The Elmos mine would eventually be established on the Long Lac Lagoon property. The old Elmos mine is referenced today as the Talmora Longlac, its last corporate name.]
Work to Follow the Lagoon-Mosher Deal
Finances Being Raised For Shaft Sinking on Consolidated Properties
[ from The Port Arthur News-Chronicle, 10 April 1936]
The merger of Mosher Long Lac and Longlac Lagoon, announced in this paper last Thursday, was arranged by Percy Hopkins and Tom A. Johnson, two of the originals who have had much to do with the development of the Little Long Lac field. It has yet to be approved by the shareholders of Mosher.
Finances are now being raised by Messrs. Hopkins and Johnson to permit the sinking of a shaft on the consolidated properties in order to open up these veins at depth. The site of the shaft is likely to be on the old Mosher ground, just east of the Longlac Lagoon line, where there is plenty of high ground available. Those familiar with the results of the drilling entertain high hopes for the development of a good tonnage of medium grade ore.
This consolidation will give the new company, Elmos Gold Mines Limited, outright ownership of a solid block of seventy-nine claims adjoining on the south of Little Long Lac Gold Mines. The new company has a capitalization of 3,000,000 shares of $1 par value, with 1,500,000 shares issued, all of which are to be pooled for eighteen months, except 150,000 shares which were issued for cash to complete payment for part of the properties.
Elmos Gold Mines Limited, therefore, starts business with no obligations and 1,500,000 shares in the treasury. There are camps and supplies on both the Longlac Lagoon and Mosher sections of the property. The Mosher claims are patented, and some of the Longlac Lagoon claims, and sufficient work has been done to patent a number more.
The new company’s holdings are believed to contain nearly the whole of the major fold in the structure in which the Longlac Lagoon veins are located. In the course of over 20,000 feet of diamond drilling on the Longlac Lagoon property four parallel veins were intersected a short distance apart, and several other parallel intersections were also cut. These veins lie south of the boundary of the Little Long Lac Mine, and strike approximately east and west. Some of the best intersections obtained were close to the Mosher boundary, and undoubtedly they extend into this property. Visible gold was found in a number of intersections, and conditions were, generally speaking, quite similar to those found in the adjoining Little Long Lac Mine.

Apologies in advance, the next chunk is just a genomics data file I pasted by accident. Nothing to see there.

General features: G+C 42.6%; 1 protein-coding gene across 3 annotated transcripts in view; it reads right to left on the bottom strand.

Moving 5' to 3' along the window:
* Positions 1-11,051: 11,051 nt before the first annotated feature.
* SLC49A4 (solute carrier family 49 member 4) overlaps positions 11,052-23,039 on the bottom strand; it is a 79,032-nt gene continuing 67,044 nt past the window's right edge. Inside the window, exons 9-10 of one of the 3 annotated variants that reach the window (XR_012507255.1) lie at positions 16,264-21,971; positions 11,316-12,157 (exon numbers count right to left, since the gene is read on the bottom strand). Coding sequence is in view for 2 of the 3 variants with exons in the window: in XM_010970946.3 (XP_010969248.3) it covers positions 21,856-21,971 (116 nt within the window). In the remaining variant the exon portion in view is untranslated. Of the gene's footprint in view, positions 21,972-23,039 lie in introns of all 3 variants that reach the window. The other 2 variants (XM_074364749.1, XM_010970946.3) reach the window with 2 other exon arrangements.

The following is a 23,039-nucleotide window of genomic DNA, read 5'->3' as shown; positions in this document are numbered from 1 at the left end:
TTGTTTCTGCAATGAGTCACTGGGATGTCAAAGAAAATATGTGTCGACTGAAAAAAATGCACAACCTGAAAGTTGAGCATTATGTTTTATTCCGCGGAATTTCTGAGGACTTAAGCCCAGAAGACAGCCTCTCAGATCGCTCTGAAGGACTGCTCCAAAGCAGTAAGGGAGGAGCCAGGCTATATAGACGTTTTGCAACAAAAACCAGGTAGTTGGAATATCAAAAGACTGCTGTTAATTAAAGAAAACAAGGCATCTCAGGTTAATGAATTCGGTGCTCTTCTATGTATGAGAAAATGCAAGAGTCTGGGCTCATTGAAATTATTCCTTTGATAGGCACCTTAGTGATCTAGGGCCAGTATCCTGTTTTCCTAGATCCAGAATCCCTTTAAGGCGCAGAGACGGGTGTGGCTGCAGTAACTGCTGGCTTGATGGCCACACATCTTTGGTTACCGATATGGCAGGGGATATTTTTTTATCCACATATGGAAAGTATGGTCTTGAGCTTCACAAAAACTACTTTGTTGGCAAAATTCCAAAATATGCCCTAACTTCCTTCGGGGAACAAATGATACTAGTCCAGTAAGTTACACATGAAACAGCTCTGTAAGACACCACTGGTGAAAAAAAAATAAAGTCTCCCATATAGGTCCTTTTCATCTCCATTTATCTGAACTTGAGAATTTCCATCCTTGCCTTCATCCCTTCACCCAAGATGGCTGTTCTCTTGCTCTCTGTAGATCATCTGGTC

[The shaft of the Elmos was sunk not in the location referenced above, on the “high ground” of the south shore of Barton Bay, but on a virtual island rising only a metre or two above high water level. The Elmos mine did become a gold producer, the eighth in the Little Long Lac gold field, but it never did produce “good tonnage”.
As you can imagine, “Elmos” is a composite word comprised of “el”, from the first syllable in “Ellis”, and “mos”, the first syllable in “Mosher”.]
3 ̶ Early Operations
Elmos Gold Mines, Limited, was incorporated in March 1936, but operations did not begin until February 1938. The mine site comprised three virtual islands in the western part of Barton Bay ̶ I say “virtual” because they were not true islands. They were all part of the mainland across from the south shore. In the beginning, the only access was by water.
Both the westernmost “island” and the central island had a shoreline on their southern sides; a marsh with no solid ground surrounded them on their western, northern, and eastern sides. The easternmost island had a marshy connection to the central island.
The company prepared to sink a shaft in 1938 on the central island. The Northern Miner stated “The shaft itself is sited on a small rock island and rock from the shaft is being used to provide location for the necessary plant buildings.” In other words, waste rock would enlarge the small island for the necessary infrastructure.
The three-compartment shaft comprised one manway and two compartments for a cage and a skip. The manway compartment provided an emergency exit via wooden ladders if the hoisting equipment failed. The cage in one compartment carried men up and down, the skip in another compartment carried ore and waste rock up and materials down. When one was going down, the other was going up. During this period, the mine employed an average of 29 men.
Buildings on the central island included a hoist house (to operate the cage and skip), a boiler house (with a steam engine to power the hoist), a compressor house (to power the underground drills and to provide miners with air), and a magazine (to store explosives). A diesel-driven generator provided electricity for the compressor. On the westernmost island (described as “the large island”), the company built a bunkhouse and cookery and a single residence.
A narrow wooden bridge (like a trestle, described as 700 feet long) connected the large island to the central island (site of the mining plant), and another bridge (1,000 feet long) connected the large island to the south shore of Barton Bay. [These distances need verification.]
The mine manager was Arthur Kendall, who as it happened also managed the Northern Empire mine in Beardmore and the Magnet mine to the west of Geraldton. The head office of the Elmos mine was at the Northern Empire. The corporate setup was as follows: Newmont Mining Corporation of New York controlled the Northern Empire mine, which in turn controlled the Elmos.
In 1939 the shaft was deepened to 544 feet, with a level at 315 feet and at 515 feet. At these levels, the miners “drifted out”, meaning they made horizontal tunnels under the lake bottom to locate and retrieve the ore. This phase of underground mining is called development. During this period, the mine employed an average of 38 men. Underground operations ceased on October 31, 1939. Miners had hoisted 2,668 tons of ore and stored them near the shaft in a “dump” (pile).
Why did operations cease? According to a thesis for a Bachelor of Science degree, the causes were “a depletion of funds and failure to find ore on the new 515-foot level”.